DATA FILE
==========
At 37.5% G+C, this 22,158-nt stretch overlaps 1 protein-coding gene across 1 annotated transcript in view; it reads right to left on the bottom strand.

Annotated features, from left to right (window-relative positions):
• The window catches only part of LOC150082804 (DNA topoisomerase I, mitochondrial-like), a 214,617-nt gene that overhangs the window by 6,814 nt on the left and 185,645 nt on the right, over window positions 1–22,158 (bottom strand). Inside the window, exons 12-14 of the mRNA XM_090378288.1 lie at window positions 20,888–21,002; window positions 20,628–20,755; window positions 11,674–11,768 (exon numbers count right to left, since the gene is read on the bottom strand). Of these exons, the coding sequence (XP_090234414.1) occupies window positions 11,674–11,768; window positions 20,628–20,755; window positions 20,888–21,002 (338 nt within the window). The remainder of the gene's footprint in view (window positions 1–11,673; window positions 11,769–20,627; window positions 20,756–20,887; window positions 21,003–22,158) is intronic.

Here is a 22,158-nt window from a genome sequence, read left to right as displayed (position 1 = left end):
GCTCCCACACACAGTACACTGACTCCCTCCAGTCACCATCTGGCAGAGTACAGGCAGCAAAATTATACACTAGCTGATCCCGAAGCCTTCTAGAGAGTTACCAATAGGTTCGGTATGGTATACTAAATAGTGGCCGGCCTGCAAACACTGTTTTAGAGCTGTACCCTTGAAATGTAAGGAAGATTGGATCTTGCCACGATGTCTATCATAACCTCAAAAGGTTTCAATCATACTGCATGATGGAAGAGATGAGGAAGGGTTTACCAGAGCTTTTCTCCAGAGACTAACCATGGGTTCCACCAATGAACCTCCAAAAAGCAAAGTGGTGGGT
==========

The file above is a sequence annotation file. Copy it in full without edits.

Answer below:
At 37.5% G+C, this 22,158-nt stretch overlaps 1 protein-coding gene across 1 annotated transcript in view; it reads right to left on the bottom strand.

Annotated features, from left to right (window-relative positions):
• The window catches only part of LOC150082804 (DNA topoisomerase I, mitochondrial-like), a 214,617-nt gene that overhangs the window by 6,814 nt on the left and 185,645 nt on the right, over window positions 1–22,158 (bottom strand). Inside the window, exons 12-14 of the mRNA XM_090378288.1 lie at window positions 20,888–21,002; window positions 20,628–20,755; window positions 11,674–11,768 (exon numbers count right to left, since the gene is read on the bottom strand). Of these exons, the coding sequence (XP_090234414.1) occupies window positions 11,674–11,768; window positions 20,628–20,755; window positions 20,888–21,002 (338 nt within the window). The remainder of the gene's footprint in view (window positions 1–11,673; window positions 11,769–20,627; window positions 20,756–20,887; window positions 21,003–22,158) is intronic.

Here is a 22,158-nt window from a genome sequence, read left to right as displayed (position 1 = left end):
GCTCCCACACACAGTACACTGACTCCCTCCAGTCACCATCTGGCAGAGTACAGGCAGCAAAATTATACACTAGCTGATCCCGAAGCCTTCTAGAGAGTTACCAATAGGTTCGGTATGGTATACTAAATAGTGGCCGGCCTGCAAACACTGTTTTAGAGCTGTACCCTTGAAATGTAAGGAAGATTGGATCTTGCCACGATGTCTATCATAACCTCAAAAGGTTTCAATCATACTGCATGATGGAAGAGATGAGGAAGGGTTTACCAGAGCTTTTCTCCAGAGACTAACCATGGGTTCCACCAATGAACCTCCAAAAAGCAAAGTGGTGGGT